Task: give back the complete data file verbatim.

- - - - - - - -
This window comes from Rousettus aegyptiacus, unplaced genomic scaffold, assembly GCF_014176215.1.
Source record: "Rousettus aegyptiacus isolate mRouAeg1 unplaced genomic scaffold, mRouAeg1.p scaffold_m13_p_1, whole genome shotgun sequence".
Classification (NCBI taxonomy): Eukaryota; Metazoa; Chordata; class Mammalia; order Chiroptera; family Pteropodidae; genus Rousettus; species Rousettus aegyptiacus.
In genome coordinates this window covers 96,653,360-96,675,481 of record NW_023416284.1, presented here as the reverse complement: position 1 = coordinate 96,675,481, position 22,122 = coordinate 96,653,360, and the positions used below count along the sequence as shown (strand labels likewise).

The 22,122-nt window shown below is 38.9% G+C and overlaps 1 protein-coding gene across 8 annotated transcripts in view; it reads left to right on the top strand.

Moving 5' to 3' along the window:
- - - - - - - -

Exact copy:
This window comes from Rousettus aegyptiacus, unplaced genomic scaffold, assembly GCF_014176215.1.
Source record: "Rousettus aegyptiacus isolate mRouAeg1 unplaced genomic scaffold, mRouAeg1.p scaffold_m13_p_1, whole genome shotgun sequence".
Classification (NCBI taxonomy): Eukaryota; Metazoa; Chordata; class Mammalia; order Chiroptera; family Pteropodidae; genus Rousettus; species Rousettus aegyptiacus.
In genome coordinates this window covers 96,653,360-96,675,481 of record NW_023416284.1, presented here as the reverse complement: position 1 = coordinate 96,675,481, position 22,122 = coordinate 96,653,360, and the positions used below count along the sequence as shown (strand labels likewise).

The 22,122-nt window shown below is 38.9% G+C and overlaps 1 protein-coding gene across 8 annotated transcripts in view; it reads left to right on the top strand.

Moving 5' to 3' along the window: